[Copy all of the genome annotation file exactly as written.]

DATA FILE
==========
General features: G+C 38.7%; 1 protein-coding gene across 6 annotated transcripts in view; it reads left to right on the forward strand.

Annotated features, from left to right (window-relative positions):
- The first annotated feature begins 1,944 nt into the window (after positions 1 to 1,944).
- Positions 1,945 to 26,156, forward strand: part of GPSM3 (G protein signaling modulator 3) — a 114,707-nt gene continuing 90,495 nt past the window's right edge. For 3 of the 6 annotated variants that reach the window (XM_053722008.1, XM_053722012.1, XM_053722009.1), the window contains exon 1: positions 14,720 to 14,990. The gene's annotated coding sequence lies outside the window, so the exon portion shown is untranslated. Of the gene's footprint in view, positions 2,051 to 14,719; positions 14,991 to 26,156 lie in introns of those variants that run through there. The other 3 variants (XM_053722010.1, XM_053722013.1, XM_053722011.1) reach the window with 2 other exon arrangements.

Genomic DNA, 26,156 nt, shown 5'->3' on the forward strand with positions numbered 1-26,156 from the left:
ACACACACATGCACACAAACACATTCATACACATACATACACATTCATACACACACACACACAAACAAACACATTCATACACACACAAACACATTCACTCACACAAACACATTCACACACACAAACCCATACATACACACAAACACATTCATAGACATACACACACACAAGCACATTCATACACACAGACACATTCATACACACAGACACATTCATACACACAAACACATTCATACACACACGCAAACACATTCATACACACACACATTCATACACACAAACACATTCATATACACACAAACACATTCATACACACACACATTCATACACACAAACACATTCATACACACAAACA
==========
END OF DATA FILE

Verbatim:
General features: G+C 38.7%; 1 protein-coding gene across 6 annotated transcripts in view; it reads left to right on the forward strand.

Annotated features, from left to right (window-relative positions):
- The first annotated feature begins 1,944 nt into the window (after positions 1 to 1,944).
- Positions 1,945 to 26,156, forward strand: part of GPSM3 (G protein signaling modulator 3) — a 114,707-nt gene continuing 90,495 nt past the window's right edge. For 3 of the 6 annotated variants that reach the window (XM_053722008.1, XM_053722012.1, XM_053722009.1), the window contains exon 1: positions 14,720 to 14,990. The gene's annotated coding sequence lies outside the window, so the exon portion shown is untranslated. Of the gene's footprint in view, positions 2,051 to 14,719; positions 14,991 to 26,156 lie in introns of those variants that run through there. The other 3 variants (XM_053722010.1, XM_053722013.1, XM_053722011.1) reach the window with 2 other exon arrangements.

Genomic DNA, 26,156 nt, shown 5'->3' on the forward strand with positions numbered 1-26,156 from the left:
ACACACACATGCACACAAACACATTCATACACATACATACACATTCATACACACACACACACAAACAAACACATTCATACACACACAAACACATTCACTCACACAAACACATTCACACACACAAACCCATACATACACACAAACACATTCATAGACATACACACACACAAGCACATTCATACACACAGACACATTCATACACACAGACACATTCATACACACAAACACATTCATACACACACGCAAACACATTCATACACACACACATTCATACACACAAACACATTCATATACACACAAACACATTCATACACACACACATTCATACACACAAACACATTCATACACACAAACA